Arm of the Sphinx,
Josiah Bancroft,
Orbit Books

I thought Bancroft’s Senlin Ascends, the first of the Books of Babel was ““An engrossing, intoxicating delight – I can’t wait to climb higher.” In fact that quote from my review of the first book is on the back cover of this second volume, and it applies equally to this impressive sequel. The innocent abroad Senlin has been rapidly having to learn his way through the ringdoms of the tower as he is exposed to new challenges well beyond what he has been used to. Taking the moniker Tom Mudd he has commandeered an airship and with a small crew carries out some peculiar piracy to keep themselves going as he plans new – an increasingly dangerous and desperate – ways to ascend further and seek his missing wife. While the tensions are increased here and we see the toll they take on the characters, we also get to learn far more about the fascinating Tower and the multiple societies which inhabit it, all wrapped up in Bancroft’s utterly gorgeous prose. The full review can be read here.

The Labyrinth Index,
Charles Stross,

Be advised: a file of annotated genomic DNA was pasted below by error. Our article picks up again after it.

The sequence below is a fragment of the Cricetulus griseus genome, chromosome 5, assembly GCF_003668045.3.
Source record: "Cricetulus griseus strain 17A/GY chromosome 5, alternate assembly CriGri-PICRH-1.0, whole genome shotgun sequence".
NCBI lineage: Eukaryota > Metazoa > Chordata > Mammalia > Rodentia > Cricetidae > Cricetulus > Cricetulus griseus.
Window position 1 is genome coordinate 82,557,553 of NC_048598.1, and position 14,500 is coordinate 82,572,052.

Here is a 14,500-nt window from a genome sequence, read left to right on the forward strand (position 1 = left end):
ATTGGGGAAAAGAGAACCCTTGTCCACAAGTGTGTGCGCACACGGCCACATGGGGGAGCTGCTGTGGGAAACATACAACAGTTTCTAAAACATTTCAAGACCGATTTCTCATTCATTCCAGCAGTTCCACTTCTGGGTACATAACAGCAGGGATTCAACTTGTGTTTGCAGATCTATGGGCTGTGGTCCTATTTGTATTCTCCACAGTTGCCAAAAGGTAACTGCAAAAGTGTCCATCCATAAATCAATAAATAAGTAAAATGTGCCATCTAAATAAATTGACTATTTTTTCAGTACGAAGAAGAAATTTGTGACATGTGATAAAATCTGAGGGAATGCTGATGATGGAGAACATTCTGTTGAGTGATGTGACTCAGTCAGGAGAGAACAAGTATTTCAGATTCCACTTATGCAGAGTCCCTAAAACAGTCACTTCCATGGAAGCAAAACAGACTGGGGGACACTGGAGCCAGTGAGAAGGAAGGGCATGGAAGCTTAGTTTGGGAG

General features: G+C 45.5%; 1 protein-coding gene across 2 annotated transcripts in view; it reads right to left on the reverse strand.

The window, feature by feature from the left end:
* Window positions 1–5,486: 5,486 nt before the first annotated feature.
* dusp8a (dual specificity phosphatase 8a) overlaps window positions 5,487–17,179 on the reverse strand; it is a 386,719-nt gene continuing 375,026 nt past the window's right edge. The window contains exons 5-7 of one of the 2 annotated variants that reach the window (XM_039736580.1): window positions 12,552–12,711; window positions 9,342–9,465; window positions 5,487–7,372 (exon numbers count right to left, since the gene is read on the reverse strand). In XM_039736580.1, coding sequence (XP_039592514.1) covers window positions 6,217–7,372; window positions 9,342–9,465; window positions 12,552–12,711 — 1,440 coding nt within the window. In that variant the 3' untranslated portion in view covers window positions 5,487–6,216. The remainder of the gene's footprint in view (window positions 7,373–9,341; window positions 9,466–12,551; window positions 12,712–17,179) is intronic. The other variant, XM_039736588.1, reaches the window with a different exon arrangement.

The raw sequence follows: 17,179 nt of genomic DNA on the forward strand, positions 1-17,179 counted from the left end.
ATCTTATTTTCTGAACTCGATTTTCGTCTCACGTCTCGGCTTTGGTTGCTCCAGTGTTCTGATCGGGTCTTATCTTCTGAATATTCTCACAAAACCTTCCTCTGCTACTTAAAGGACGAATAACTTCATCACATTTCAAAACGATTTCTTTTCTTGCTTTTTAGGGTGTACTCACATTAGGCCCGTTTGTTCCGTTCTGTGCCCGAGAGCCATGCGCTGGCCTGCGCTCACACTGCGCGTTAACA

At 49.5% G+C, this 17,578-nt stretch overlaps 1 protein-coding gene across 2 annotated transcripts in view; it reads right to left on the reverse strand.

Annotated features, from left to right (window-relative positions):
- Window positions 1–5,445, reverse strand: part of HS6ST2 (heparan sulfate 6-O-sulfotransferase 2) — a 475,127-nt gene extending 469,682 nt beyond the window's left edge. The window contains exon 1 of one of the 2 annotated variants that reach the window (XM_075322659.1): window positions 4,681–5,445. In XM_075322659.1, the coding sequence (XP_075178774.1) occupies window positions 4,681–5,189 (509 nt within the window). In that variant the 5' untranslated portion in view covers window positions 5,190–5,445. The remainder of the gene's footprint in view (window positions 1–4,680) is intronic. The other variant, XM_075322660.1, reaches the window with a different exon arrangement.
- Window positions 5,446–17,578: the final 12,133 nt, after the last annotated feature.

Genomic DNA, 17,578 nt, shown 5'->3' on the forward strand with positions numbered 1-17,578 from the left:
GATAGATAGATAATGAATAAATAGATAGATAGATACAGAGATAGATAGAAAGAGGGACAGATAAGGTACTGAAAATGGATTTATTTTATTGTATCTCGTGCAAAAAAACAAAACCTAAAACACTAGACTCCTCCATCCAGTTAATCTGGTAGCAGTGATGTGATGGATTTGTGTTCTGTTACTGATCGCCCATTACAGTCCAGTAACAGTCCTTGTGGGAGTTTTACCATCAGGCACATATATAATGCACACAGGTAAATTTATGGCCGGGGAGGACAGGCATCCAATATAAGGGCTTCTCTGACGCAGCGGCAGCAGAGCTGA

Orbit

The ninth entry in the excellent Laundry Files series, which sees an especially secret part of the Intelligence Services that deals with the unusual threats, from things that go bump in the night right up to incursions from adjacent dimensions of awakening, Lovecraftian dark gods. The last couple of volumes have changed the game for this series, with the service outed to the public (and government scrutiny) after a disaster that couldn’t be concealed, and a desperate better-the-devil-you-know move at the end of the last volume which saw a conspiracy to bring in a dark elder god which could lead to the end of humanity thwarted by making a deal with another – slightly more reasonable – dark god, who has now taken on a human mask and become the prime minister…

Just as it seems our real world is spiraling into ever great darkness and mad governments, so too here, as strange things are afoot in the USA, where the president hasn’t been seen for months, and most people don’t even remember the word “president”, while the Laundry’s counterparts in the US – the Nazgul, as they are termed, not affectionately – seem deeply involved, leading the new PM to dispatch a secret Laundry team to America. Part political satire, part spy thriller, part fantasy, laced with dark humour, the Laundry Files simply keeps becoming better and better. I am amazed Netflix hasn’t tried to make a series from these books yet.